A German consumer advocacy group has scored a win against Facebook over the way it uses consumer data.

The Berlin Regional Court has ruled Facebook’s default settings and some of its terms of service and privacy policies are in breach of consumer law.

The Federation of German Consumer Organizations (abbreviated from German as VZBV) filed the lawsuit against Facebook and published the judgement on its website last week.

VZBV said the court upheld its complaint that Facebook’s default settings meant it hadn’t gotten the adequate permissions from consumers to access their data.

AFP reports that under German law, personal information can only be collected and used by a company after they’ve obtained consent from the individual. Informed consent is at the heart of the incoming GDPR regulation and Germany is one of the few countries which has adopted the EU rules as national law ahead of the May 25 deadline.

“Facebook hides default settings that are not privacy-friendly in its privacy centre and does not provide sufficient information about this when users register,” said Heiko Dünkel, Litigation Policy Officer at VZBZ. “This does not meet the requirement for informed consent.”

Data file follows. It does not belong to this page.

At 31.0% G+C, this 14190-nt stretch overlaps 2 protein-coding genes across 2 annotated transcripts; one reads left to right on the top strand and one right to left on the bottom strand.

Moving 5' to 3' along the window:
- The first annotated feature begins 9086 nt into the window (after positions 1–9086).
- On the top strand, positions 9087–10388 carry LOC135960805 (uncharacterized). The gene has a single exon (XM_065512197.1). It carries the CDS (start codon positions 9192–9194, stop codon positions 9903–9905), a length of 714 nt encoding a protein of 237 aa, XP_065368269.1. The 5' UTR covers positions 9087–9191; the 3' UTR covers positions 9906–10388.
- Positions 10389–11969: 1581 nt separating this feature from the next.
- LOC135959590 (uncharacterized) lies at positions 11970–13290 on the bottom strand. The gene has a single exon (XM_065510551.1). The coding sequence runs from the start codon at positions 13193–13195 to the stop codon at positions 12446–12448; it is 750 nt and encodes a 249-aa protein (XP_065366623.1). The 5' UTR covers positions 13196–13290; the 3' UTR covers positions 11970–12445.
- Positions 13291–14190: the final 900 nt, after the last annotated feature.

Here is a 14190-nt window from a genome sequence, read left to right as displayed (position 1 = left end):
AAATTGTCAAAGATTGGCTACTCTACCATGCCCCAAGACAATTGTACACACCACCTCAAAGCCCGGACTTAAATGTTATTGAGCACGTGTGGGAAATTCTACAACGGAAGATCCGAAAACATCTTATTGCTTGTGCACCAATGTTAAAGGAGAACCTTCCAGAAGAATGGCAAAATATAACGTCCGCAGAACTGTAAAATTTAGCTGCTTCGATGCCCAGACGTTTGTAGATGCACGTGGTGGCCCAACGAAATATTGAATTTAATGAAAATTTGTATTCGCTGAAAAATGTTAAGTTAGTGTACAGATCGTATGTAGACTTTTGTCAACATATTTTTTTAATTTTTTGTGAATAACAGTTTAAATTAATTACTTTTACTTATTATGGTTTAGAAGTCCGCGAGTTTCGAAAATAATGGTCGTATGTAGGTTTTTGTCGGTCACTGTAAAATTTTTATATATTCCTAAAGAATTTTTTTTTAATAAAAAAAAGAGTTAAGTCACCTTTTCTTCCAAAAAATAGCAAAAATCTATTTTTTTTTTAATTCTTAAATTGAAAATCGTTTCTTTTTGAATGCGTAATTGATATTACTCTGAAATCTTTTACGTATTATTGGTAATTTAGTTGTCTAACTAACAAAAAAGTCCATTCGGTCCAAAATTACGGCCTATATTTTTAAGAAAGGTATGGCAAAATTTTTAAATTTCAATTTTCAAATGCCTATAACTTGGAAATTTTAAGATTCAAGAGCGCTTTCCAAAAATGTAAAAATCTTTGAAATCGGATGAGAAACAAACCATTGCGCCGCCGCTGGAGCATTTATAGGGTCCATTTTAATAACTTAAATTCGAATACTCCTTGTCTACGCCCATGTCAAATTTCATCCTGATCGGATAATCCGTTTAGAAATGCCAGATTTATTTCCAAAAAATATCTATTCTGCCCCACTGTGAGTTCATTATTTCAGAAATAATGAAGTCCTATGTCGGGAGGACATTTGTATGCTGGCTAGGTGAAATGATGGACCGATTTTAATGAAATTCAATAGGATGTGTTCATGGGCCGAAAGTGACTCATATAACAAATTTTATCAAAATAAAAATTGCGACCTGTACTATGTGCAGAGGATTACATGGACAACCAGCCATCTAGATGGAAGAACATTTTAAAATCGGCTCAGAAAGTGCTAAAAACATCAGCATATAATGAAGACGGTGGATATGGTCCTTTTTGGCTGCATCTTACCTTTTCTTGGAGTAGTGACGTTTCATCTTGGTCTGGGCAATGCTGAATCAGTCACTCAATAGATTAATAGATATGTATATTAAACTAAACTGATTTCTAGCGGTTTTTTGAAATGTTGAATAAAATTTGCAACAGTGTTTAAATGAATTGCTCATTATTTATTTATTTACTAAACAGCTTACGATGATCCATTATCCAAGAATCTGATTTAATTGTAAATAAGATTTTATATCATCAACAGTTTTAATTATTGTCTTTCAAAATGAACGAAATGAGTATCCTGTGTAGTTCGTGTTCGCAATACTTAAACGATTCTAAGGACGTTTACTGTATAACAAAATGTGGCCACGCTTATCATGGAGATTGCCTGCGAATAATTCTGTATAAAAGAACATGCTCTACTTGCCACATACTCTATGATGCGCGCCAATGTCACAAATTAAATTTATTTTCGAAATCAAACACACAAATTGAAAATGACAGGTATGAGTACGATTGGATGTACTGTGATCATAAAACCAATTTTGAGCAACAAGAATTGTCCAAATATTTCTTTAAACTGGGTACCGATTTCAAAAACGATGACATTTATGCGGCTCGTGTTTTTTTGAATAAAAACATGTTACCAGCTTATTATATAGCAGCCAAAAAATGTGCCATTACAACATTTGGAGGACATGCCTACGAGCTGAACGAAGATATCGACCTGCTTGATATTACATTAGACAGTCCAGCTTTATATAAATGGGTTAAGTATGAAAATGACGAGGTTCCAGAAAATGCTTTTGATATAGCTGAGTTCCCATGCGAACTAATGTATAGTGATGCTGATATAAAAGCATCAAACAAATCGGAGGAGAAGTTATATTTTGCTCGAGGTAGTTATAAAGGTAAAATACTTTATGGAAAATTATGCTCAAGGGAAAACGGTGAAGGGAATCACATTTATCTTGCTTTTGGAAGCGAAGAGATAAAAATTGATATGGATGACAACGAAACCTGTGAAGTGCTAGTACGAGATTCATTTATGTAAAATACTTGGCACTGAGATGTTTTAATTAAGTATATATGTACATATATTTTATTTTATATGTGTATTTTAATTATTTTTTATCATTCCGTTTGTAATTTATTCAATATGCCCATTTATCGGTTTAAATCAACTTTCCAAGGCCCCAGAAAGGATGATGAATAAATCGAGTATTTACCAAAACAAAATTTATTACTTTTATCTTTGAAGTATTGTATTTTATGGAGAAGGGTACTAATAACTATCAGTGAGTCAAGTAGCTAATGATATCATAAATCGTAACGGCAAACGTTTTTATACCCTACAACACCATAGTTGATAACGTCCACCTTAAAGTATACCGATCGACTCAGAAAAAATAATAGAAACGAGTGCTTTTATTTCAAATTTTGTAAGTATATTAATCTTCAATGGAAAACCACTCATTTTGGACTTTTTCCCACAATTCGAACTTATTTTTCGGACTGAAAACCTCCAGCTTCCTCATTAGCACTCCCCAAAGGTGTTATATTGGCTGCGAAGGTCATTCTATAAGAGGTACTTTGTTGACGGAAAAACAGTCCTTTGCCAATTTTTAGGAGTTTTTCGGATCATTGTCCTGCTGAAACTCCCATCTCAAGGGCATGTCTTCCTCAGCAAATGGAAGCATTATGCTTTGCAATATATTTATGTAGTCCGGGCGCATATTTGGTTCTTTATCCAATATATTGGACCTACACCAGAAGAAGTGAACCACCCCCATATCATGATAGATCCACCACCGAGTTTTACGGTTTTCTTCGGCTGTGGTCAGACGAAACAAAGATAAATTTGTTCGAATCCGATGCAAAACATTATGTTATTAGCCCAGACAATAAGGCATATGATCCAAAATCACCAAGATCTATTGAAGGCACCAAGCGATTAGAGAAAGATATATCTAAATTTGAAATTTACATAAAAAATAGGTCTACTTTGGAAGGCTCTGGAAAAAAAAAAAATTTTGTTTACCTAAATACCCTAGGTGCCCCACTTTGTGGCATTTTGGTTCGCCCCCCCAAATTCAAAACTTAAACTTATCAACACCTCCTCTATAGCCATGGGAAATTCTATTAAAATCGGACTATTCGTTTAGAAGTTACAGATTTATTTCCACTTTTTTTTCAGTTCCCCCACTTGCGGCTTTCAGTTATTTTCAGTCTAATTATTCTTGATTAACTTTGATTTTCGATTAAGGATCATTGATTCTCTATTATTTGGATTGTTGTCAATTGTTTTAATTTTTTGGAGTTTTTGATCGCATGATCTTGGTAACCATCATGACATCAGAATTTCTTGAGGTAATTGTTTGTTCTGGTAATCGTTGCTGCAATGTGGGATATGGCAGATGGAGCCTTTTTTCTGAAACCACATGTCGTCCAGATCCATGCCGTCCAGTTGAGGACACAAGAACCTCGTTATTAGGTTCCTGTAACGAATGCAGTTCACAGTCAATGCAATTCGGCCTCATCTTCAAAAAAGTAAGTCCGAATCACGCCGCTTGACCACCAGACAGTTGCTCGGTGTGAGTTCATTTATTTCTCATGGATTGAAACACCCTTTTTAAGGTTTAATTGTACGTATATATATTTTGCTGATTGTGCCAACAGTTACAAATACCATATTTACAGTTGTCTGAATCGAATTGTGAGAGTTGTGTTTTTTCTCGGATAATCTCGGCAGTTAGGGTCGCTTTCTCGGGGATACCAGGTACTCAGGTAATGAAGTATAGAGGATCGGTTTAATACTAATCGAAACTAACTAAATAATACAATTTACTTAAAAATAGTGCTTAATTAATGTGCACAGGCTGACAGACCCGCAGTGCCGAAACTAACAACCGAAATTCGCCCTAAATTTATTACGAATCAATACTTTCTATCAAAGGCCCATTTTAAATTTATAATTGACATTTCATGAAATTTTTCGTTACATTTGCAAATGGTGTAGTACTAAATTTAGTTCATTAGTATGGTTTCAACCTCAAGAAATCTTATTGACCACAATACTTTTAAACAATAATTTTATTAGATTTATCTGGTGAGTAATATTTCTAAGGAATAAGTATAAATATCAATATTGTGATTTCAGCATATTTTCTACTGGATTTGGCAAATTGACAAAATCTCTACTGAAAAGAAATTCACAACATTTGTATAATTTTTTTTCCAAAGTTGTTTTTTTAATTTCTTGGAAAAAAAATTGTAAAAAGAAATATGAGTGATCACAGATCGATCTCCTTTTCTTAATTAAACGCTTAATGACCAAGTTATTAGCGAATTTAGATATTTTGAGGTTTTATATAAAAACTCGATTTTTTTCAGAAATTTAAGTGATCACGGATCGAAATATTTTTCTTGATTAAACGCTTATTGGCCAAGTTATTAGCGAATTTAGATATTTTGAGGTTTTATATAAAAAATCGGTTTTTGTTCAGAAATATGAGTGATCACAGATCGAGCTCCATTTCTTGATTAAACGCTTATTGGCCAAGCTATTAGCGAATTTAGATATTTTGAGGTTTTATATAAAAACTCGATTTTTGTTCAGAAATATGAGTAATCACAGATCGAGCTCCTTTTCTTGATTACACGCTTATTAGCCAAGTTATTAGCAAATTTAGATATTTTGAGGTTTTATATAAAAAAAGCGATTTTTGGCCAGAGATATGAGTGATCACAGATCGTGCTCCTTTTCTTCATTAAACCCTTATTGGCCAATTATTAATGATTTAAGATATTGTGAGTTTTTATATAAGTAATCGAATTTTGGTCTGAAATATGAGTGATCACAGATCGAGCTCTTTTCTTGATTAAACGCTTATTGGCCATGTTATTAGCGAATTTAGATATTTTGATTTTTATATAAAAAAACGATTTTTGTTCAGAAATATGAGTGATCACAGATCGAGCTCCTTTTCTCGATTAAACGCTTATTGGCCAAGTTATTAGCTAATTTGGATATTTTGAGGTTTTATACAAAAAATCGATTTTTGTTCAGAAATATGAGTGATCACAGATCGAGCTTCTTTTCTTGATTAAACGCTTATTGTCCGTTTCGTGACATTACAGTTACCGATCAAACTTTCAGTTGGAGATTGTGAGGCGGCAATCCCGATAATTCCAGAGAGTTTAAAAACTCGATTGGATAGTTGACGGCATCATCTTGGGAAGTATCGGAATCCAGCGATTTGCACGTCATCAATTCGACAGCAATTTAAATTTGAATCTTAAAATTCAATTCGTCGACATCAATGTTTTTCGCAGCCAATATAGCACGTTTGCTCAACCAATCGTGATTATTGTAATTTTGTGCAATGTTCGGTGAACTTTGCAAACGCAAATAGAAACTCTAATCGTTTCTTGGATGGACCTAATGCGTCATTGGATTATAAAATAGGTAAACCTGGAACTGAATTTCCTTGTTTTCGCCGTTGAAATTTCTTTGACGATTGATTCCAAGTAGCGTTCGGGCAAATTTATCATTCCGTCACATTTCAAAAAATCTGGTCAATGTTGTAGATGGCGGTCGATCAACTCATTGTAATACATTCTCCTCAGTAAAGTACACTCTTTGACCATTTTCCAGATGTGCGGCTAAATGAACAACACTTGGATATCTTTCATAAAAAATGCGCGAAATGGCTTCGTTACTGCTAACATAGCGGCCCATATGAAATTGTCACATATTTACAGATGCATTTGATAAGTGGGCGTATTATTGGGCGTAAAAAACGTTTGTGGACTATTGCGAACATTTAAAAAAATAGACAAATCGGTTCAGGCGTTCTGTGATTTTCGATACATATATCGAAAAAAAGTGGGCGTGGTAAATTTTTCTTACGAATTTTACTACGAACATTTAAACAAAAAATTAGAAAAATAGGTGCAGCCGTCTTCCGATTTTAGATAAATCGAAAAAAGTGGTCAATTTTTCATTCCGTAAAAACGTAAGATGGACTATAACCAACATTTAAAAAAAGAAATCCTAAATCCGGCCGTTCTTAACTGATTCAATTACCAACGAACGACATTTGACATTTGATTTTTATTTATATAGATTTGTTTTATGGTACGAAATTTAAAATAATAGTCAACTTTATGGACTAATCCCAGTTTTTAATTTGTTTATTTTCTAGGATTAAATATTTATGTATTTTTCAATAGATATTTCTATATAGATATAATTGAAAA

Reuters reports that Facebook plans to appeal the decision. “We are working hard to ensure that our guidelines are clear and easy to understand, and that the services offered by Facebook are in full accordance with the law,” Facebook said.

The judges ruled five of Facebook’s default settings were invalid declarations of consent, saying there was no guarantee consumers would know they were there. For example, a location service in the Facebook app was pre-activated that revealed a user’s location to people they were chatting to and  in the privacy settings, boxes were already ticked to allow search engines to link to a user’s timeline.

The court also agreed eight clauses in Facebook’s terms of use were invalid, including Facebook’s policy that users can only use their real name.

VZBV also lost several points and also plans to appeal.

The group argued the claim “Facebook is and always will be free” is misleading because consumers pay for the service with their data. But the court didn’t agree with their interpretation of the transaction.

The judges also rejected VZBV’s arguments about provisions of Facebook’s privacy policy, stating that the policy only contains information about the company’s procedures and no contractual provisions.

Previous post

Telstra announces Muru-D incubator's newest startups

Next post

It's time to clean up the digital supply chain swamp, says Unilever CMO

Join the digital transformation discussion and sign up for the Which-50 Irregular Insights newsletter.